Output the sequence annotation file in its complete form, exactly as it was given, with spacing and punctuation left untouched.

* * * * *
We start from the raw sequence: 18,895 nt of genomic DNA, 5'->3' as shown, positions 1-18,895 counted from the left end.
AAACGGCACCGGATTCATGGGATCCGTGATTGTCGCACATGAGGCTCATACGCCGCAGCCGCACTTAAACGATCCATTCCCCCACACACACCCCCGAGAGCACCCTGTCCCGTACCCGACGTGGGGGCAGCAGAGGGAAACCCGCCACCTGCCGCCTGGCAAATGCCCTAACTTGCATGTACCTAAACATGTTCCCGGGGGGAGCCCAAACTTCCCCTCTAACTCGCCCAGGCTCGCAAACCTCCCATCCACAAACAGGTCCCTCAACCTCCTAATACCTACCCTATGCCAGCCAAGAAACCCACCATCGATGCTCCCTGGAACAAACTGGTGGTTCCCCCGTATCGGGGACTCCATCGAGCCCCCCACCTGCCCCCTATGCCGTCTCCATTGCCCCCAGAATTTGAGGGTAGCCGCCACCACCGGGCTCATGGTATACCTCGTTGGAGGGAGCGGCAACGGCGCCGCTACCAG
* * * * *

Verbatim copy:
We start from the raw sequence: 18,895 nt of genomic DNA, 5'->3' as shown, positions 1-18,895 counted from the left end.
AAACGGCACCGGATTCATGGGATCCGTGATTGTCGCACATGAGGCTCATACGCCGCAGCCGCACTTAAACGATCCATTCCCCCACACACACCCCCGAGAGCACCCTGTCCCGTACCCGACGTGGGGGCAGCAGAGGGAAACCCGCCACCTGCCGCCTGGCAAATGCCCTAACTTGCATGTACCTAAACATGTTCCCGGGGGGAGCCCAAACTTCCCCTCTAACTCGCCCAGGCTCGCAAACCTCCCATCCACAAACAGGTCCCTCAACCTCCTAATACCTACCCTATGCCAGCCAAGAAACCCACCATCGATGCTCCCTGGAACAAACTGGTGGTTCCCCCGTATCGGGGACTCCATCGAGCCCCCCACCTGCCCCCTATGCCGTCTCCATTGCCCCCAGAATTTGAGGGTAGCCGCCACCACCGGGCTCATGGTATACCTCGTTGGAGGGAGCGGCAACGGCGCCGCTACCAG